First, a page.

dirty work JOHN ROOTH

4 x 4 Australia - - Contents - JOHN ROOTH

Back in the March is­sue of 4X4 Aus­tralia we had a look at the sort of dam­age copped by the front panel of a 40-Se­ries Land Cruiser that’s used and abused on cor­ru­gated roads. I may have men­tioned we’d be hook­ing in and re­plac­ing all that pretty soon with some new trick en­gi­neer­ing. Yes, and then Chooka showed up look­ing for a counter lunch and the job slowed down.

Life is like that, but with the school hol­i­days on and the lads keen to help (keen to eat more like it!) we got back out to the shed and got stuck in. I’m pretty lucky like that be­cause my sons have reached an age where they’re re­ally use­ful. When they were younger they’d come out and spill paint ev­ery­where and drop my span­ners down the open drain just so they could see the splash!

Metal fa­tigue is what kills many old trucks and sees bits fall­ing off in the dirt seem­ingly for no rea­son at all. Most peo­ple with some bush ex­pe­ri­ence of ma­chin­ery are well aware of it but, if you’re not, well, you prob­a­bly will be soon un­less you live in cot­ton wool.

The best way to ex­plain it is to grab a piece of wire – a pa­per clip is good for this – and bend it up and down. Two things hap­pen: it gets hot at the bend, it gets harder to bend and then even­tu­ally it’ll snap. Hang on, that’s three things. And you thought the only thing I could count was a shout.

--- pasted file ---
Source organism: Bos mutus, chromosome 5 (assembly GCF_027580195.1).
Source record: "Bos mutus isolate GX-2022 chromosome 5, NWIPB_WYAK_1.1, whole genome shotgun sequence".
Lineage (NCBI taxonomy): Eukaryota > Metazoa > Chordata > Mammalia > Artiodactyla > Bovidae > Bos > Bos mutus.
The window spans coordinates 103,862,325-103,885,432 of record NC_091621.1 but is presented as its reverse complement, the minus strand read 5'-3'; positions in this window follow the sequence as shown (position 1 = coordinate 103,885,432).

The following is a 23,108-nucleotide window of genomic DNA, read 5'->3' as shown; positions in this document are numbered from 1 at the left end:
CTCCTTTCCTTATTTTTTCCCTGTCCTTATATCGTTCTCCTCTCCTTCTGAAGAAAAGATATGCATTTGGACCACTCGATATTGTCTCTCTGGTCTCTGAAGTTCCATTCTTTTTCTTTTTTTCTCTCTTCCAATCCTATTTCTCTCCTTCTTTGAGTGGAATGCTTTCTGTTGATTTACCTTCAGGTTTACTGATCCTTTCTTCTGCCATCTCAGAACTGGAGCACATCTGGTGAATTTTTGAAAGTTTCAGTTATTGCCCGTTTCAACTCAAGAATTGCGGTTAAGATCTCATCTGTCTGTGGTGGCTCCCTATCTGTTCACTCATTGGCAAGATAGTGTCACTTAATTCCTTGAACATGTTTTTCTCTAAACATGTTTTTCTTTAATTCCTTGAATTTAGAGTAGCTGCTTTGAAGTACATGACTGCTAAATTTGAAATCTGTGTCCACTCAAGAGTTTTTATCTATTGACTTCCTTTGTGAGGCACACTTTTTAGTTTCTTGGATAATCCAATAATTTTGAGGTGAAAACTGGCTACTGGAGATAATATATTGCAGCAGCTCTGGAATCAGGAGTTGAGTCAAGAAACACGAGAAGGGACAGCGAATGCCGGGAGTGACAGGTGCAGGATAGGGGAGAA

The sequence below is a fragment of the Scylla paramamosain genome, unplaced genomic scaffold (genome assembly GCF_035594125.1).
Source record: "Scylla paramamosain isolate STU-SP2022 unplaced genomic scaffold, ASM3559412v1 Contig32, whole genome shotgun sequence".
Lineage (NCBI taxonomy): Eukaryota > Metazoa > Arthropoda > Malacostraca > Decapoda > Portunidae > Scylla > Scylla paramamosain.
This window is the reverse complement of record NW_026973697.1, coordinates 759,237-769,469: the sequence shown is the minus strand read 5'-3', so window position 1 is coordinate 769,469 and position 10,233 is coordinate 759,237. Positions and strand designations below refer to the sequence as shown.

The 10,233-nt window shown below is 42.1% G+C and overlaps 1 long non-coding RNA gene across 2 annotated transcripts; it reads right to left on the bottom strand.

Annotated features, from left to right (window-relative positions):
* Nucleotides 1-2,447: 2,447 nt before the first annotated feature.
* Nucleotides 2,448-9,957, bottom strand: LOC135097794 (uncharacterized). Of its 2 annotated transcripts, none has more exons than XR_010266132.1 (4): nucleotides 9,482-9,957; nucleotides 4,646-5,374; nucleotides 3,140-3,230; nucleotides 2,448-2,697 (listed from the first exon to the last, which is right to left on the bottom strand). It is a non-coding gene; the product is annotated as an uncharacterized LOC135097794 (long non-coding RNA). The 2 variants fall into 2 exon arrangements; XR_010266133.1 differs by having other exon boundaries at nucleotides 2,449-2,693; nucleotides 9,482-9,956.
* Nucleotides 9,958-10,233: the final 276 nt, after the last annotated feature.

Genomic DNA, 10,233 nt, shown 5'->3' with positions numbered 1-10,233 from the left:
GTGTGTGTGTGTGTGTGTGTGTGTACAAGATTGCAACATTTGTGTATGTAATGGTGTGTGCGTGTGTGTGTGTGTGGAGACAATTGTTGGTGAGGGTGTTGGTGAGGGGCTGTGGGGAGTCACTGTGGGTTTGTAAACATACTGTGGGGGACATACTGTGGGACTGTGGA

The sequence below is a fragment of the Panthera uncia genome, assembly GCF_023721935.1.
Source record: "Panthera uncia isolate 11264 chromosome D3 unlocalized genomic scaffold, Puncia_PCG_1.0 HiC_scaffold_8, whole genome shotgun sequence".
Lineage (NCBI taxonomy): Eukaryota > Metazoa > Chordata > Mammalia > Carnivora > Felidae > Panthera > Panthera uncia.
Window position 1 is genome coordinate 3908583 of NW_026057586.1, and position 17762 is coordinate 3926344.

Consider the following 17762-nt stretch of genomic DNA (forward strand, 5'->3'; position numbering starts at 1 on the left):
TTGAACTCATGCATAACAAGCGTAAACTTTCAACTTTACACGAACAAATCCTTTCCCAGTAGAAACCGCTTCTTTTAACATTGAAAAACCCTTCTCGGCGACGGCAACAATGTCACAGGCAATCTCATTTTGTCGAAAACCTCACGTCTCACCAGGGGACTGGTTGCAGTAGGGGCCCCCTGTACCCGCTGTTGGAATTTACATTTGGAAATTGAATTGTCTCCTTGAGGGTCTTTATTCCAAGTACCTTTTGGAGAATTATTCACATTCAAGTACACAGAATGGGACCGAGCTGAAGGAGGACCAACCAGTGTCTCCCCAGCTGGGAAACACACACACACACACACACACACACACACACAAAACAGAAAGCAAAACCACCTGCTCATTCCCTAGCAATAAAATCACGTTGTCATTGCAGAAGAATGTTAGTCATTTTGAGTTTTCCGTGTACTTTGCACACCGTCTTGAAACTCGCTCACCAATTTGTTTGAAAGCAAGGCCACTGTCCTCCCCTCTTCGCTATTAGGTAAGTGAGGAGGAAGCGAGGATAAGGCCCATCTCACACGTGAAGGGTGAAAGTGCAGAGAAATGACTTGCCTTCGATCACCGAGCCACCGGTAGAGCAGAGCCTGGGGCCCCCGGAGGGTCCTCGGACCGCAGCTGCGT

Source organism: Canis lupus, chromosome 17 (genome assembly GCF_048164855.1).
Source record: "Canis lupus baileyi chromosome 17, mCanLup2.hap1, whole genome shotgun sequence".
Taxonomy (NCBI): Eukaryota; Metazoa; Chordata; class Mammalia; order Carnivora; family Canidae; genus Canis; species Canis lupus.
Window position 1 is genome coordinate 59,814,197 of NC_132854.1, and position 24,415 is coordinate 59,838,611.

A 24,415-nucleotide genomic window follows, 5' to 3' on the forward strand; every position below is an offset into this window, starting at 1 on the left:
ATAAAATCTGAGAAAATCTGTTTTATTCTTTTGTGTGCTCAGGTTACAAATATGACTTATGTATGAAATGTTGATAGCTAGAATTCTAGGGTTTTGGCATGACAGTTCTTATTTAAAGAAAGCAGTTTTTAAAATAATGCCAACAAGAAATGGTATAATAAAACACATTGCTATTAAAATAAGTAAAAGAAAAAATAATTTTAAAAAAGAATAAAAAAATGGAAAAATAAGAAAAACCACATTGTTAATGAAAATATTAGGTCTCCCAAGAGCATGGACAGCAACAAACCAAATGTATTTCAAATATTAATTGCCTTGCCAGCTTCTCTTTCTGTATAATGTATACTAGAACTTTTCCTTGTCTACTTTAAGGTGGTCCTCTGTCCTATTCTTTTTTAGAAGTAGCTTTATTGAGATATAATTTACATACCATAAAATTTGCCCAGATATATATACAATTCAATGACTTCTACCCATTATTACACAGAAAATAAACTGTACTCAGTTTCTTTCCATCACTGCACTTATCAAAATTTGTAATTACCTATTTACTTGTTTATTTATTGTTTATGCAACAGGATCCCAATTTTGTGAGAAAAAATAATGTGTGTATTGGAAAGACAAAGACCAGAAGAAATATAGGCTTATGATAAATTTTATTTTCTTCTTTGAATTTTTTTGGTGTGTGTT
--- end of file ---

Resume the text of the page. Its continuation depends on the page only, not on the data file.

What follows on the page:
Right, what’s hap­pen­ing is that the metal is chang­ing at an in­ter­gran­u­lar level. One sur­face is be­ing com­pressed, the other stretched, and then we bend it back and re­verse the process. En­gi­neers call this fa­tigue load­ing and, like Fat

Kevvy after too many prawns, the re­sult is that even­tu­ally some­thing’s got to take a lit­tle lie down. In the case of metals – and all metals have dif­fer­ent prop­er­ties here, which is why you don’t see too many die-cast alu­minium shock ab­sorber mounts – elas­tic­ity is lost and cracks are the re­sult. Fa­tigue load­ing in­vari­ably means that cracks start on the edge of the metal first – this is what we call a stress frac­ture.

There’s a clas­sic ex­am­ple of that in Milo’s mud­guard in­ner panel. You can see the metal’s copped plenty of dam­age – it’s been flexed so much that it’s cracked in three places all around the mount­ing bolt hole with­out crack­ing the hole it­self. Why’s that? Be­cause there were thick wash­ers on each side of the hole, which held it se­cure. Given time, that bolt, wash­ers, the hole it­self and the nut would have all dropped off to­gether, leav­ing the mud­guard free to beat up the next bolt down the line.

The orig­i­nal Toy­ota 40-Se­ries en­gi­neers re­alised fa­tigue load­ing and that con­se­quent stress frac­tures might be a pos­si­bil­ity in a ve­hi­cle de­signed to be used on rough roads most of its life. So they took sev­eral steps to slow it down. You’ll note I said “slow it down” and not stop it, be­cause noth­ing stops metal fa­tigue apart from leav­ing a ve­hi­cle in an her­met­i­cally sealed bag and never us­ing it.